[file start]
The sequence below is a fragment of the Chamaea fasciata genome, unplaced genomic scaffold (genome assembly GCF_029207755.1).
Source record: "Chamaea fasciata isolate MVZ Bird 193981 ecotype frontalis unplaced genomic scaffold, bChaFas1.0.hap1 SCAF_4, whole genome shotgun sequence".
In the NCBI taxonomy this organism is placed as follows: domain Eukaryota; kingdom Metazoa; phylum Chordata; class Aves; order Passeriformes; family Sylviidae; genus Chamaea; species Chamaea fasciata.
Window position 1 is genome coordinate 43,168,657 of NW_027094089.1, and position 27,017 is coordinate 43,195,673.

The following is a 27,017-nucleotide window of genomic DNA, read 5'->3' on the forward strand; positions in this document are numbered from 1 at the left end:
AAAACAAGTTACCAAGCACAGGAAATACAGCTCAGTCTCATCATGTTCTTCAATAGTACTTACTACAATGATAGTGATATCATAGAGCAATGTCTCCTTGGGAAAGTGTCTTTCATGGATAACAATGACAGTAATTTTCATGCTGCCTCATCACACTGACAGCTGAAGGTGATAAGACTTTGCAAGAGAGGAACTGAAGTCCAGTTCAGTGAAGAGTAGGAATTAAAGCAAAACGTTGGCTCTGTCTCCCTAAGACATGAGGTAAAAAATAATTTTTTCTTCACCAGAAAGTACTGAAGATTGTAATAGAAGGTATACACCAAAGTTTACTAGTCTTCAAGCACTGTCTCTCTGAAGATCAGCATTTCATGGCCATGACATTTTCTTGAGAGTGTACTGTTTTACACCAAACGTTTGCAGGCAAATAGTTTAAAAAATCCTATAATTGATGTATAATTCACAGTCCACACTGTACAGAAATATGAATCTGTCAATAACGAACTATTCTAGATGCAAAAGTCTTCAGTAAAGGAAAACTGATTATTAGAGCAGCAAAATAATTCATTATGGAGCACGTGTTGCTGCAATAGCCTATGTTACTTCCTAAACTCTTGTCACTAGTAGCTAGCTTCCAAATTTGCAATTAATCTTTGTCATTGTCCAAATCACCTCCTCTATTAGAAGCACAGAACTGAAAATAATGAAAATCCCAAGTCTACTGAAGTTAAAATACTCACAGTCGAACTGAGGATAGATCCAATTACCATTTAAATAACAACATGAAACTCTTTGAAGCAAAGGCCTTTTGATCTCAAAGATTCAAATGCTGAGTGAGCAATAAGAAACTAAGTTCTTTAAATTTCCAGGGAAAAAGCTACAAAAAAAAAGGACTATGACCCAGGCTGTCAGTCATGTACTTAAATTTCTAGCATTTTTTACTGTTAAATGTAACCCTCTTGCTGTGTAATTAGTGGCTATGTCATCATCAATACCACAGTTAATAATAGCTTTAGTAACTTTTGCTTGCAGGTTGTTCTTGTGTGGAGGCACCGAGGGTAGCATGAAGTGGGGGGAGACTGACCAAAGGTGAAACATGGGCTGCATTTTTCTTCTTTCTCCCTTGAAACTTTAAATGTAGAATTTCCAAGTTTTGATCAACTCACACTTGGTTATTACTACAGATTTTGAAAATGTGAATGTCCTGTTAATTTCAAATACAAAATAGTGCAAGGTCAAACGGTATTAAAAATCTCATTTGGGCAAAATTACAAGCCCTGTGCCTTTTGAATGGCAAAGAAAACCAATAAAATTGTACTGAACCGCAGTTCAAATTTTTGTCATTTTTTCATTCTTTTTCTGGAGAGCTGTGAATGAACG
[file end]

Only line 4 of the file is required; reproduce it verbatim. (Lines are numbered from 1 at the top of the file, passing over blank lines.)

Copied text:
Window position 1 is genome coordinate 43,168,657 of NW_027094089.1, and position 27,017 is coordinate 43,195,673.